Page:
[Name from a Greek word, signifying milk, because one sort is used for the purpose of curdling milk.]
The stems of all the species are four-cornered, and the leaves in whorls; the flowers generally axillary, but sometimes panicled.
Galium verum, Petit Muget in French, is called Bed Straw, from the verb to strew, strow, or straw; being one among a variety of odoriferous herbs, which were frequently used to strew beds with. The genus contains many indigenous species, but none are worthy of cultivation, except G. boreale, which is upright, growing about two feet high, bearing innumerable minute white flowers, in terminal panicles; the stems are very much branched, leaves delicate and small; perennial; in flower in July, August, and September. It is valuable only in the composition of bouquets.
[Name from the Greek, for superb.]
This plant, which is from Texas, is one of the finest that we have received for many years. The flowers are formed by a calyx, in four divisions, colored with red, petals of a flesh-colored white, which contrast agreeably with the lively color of the calyx; there are eight light stamens, with purple anthers.
It flowers on numerous branches, which form a large panicle, and continue in blossom from June until the frost comes. The stems are straight, growing from two to three feet in height, furnished with linear leaves, forming an elegant, although rather a slender plant; large lanceolate leaves clustered in a tuft at the base of the plant.
It is a perennial, and should be sown in May or June, like other plants of this class, so as to flower the following year. It seems to be hardy, having stood in the open ground, with a little protection, through the winter; it may also be cultivated as an annual, for, if sown in April, it will begin to flower in July.
The Gaura Iindheimeri, will probably soon become very common in our gardens; it can be grown in beautiful masses; its flowers are very fine for bouquets, and, above all, it commends itself to us for its long continued flowering.
[Supposed to have been so called from a Greek word signifying riches, in allusion to the splendor of the flowers.]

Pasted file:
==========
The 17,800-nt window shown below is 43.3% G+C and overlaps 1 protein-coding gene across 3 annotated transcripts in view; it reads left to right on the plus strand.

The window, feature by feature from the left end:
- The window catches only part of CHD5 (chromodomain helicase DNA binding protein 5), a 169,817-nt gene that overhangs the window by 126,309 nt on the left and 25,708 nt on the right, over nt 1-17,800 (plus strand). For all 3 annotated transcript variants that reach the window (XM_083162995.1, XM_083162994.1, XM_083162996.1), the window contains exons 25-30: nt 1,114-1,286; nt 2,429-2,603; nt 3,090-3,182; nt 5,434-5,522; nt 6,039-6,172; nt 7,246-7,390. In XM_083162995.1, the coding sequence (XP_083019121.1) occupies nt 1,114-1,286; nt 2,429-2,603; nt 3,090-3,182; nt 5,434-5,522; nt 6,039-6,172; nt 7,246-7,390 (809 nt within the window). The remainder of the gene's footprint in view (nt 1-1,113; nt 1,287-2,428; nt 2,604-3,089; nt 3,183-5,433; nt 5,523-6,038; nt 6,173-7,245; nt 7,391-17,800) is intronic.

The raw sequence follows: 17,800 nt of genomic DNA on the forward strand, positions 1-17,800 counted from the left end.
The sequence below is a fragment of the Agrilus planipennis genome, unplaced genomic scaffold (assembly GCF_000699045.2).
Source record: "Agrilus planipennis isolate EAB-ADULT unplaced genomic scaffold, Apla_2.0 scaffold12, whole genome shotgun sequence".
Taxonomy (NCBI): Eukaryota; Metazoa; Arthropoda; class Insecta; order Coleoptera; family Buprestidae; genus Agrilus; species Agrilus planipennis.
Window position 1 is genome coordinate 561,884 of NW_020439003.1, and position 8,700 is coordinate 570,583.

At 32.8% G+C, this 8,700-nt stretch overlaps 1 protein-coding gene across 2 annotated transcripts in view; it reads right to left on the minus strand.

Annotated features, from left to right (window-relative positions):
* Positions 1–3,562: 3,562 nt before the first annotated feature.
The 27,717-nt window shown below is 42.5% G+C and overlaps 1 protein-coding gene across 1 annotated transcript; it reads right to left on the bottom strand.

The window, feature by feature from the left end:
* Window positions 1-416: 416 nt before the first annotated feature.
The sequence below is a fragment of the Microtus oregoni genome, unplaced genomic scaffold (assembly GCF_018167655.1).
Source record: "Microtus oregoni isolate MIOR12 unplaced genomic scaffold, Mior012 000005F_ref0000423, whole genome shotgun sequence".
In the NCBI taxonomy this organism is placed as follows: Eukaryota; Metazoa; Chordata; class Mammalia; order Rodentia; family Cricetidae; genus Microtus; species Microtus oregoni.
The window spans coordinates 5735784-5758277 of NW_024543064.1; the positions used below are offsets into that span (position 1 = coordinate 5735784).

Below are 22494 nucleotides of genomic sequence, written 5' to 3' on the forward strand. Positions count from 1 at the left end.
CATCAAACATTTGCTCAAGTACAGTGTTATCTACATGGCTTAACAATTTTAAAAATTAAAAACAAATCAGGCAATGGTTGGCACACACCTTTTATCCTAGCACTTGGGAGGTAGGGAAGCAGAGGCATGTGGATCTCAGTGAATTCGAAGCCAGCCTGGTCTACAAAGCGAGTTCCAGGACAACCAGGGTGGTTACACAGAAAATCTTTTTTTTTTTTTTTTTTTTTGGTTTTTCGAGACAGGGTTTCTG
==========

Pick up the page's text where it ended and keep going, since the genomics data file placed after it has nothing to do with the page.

A native of the Cape of Good Hope. A very beautiful summer and autumn-flowering evergreen bedding plant of a neat, dwarf, shrubby, trailing, yet compact habit, with oblong-spathulate leaves, deep glossy green on the upper side, and almost pure white on the lower side, with a rich green mid-rib running the whole length of the leaf; and numerous large, golden yellow, Aster-like flowers, three to four inches in diameter, picturesquely marked at the base of each petal with converging cloud-like spots of a rich, dark-brown, chocolate tint upon a black base, and these are again marked with white spots upon their disk or surface.
The union of these rich colors produces a highly ornamental effect; the blossoms, when fully expanded, are so brilliant, that the most accurate description fails to convey an adequate impression of their beauty. It is well adapted for large groups or medium sized beds, or for pot culture in vases, as portable specimens in flower-garden decoration, thriving in all ordinary rich garden soils, not subject to the attacks of mildew, thrip, or spider, and yielding a succession of bloom from June until November.
[So called from Gentius, King of Illyria.)
The Gentians are very numerous; they are very difficult to preserve in gardens, and the European varieties are not much known in this country, although there are some beautiful alpine species cultivated in Europe.
A very fine indigenous plant, distinguished by its large purple flowers, which are so nearly closed at the top as to resemble buds; sometimes the flowers are white and variegated. It is found in moist woods and by the margin of streams. It may be transplanted to the garden without difficulty; it grows one and one-half to two feet high; in flower in September and October.
This Gentian is exceeded by few native plants, in the delicacy and beauty of its flowers. The stems are divided toward the top into several erect branches. The leaves are opposite, ovate-lanceolate, smaller than in G. Saponaria. Flowers erect on the ends of the branches. Segments of the corolla of a deep fine purple, fringed at the end, expanded in the sun, erect and twisted at other times; one foot high. Found in bloom in moist places in September and October. This is a very difficult plant to remove successfully; probably the only way to propagate it, is by seed, but it flowers so late I have never found the seed ripe enough to vegetate. It is a great pity that it cannot be cultivated, for it is one of our handsomest indigenous plants.